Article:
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Analysis of fragile seagrass meadows by Cardiff University and Swansea University scientists has shown that consistent pollution from sewage and livestock waste is affecting their survival.
Seagrass meadows are flowering plants that have adapted to live a life in the sea and were recently featured in the BBC's Blue Planet II episode 'Green Seas'. They have been called the "canaries of the sea", due to their sensitivity to a changing environment. Like the canary in the coal mine, their condition can be used as an indicator of the condition of our coastal areas.
Pollution - Resilience - Seagrass - Meadows - Doubt
Persistently high pollution puts the long-term resilience of seagrass meadows in doubt. Previous work provided evidence that nutrient pollution is a constant feature across the British Isles, but these new findings give the clearest indication yet of the source.
Leaf tissue was analysed for nitrogen and a stable isotope of nitrogen called 15N. The abundance of 15N is greater in sewage and livestock waste than in other sources, so these results offer a unique insight into where the nitrogen in seagrass originates from.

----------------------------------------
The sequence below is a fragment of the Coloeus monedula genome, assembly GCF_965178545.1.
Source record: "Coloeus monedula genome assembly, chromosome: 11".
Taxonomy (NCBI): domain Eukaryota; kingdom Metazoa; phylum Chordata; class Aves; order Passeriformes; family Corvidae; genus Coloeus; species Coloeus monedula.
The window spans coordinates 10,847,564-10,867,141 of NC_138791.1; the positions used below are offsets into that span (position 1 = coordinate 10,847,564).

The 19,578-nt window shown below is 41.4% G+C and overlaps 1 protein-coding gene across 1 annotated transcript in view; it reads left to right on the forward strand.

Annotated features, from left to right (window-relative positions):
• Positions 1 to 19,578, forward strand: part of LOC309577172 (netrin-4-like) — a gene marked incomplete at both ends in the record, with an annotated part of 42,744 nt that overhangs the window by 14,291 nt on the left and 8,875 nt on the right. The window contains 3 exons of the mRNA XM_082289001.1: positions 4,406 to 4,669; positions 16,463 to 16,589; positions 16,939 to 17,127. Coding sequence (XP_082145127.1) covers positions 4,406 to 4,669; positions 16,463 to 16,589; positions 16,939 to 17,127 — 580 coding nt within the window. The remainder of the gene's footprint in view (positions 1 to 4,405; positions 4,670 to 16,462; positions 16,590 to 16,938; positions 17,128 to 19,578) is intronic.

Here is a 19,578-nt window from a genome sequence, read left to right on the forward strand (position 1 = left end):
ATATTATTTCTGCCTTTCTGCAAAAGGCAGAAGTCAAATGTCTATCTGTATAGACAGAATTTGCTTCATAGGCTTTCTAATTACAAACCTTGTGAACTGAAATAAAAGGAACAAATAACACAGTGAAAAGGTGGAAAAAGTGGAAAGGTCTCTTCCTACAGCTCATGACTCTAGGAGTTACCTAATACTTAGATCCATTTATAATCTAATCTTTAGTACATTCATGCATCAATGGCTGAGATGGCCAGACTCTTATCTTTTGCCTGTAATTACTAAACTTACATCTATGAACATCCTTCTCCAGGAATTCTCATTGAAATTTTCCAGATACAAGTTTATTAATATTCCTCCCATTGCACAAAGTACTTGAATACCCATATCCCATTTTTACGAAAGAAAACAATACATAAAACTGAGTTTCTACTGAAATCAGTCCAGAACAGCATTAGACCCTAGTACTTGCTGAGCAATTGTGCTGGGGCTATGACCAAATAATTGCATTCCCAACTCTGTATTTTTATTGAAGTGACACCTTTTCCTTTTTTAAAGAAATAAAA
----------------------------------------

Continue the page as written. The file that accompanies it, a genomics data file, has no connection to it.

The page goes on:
Sites - Study - Areas - EU - Marine
Ten of the 11 sites within this study were in areas with designated EU marine protection. Despite being safeguarded under the EU Habitats Directive and some meadows being designated Special Areas of Conservation, most of the seagrass meadows included in the study were in poor condition, with nitrogen levels 75% higher than global averages.
The seagrass meadow with the highest levels of nitrogen from sewage was found within the Thames waterway. However, a seagrass meadow in Studland Bay, Dorset, popular with swimmers and boaters was also significantly enriched with nutrients from sewage.
Levels - Sewage - Nutrients - None - Locations
Despite high levels of sewage nutrients being detected, none of the locations were classed as unsuitable for swimmers.
Benjamin Jones, a director of Project...
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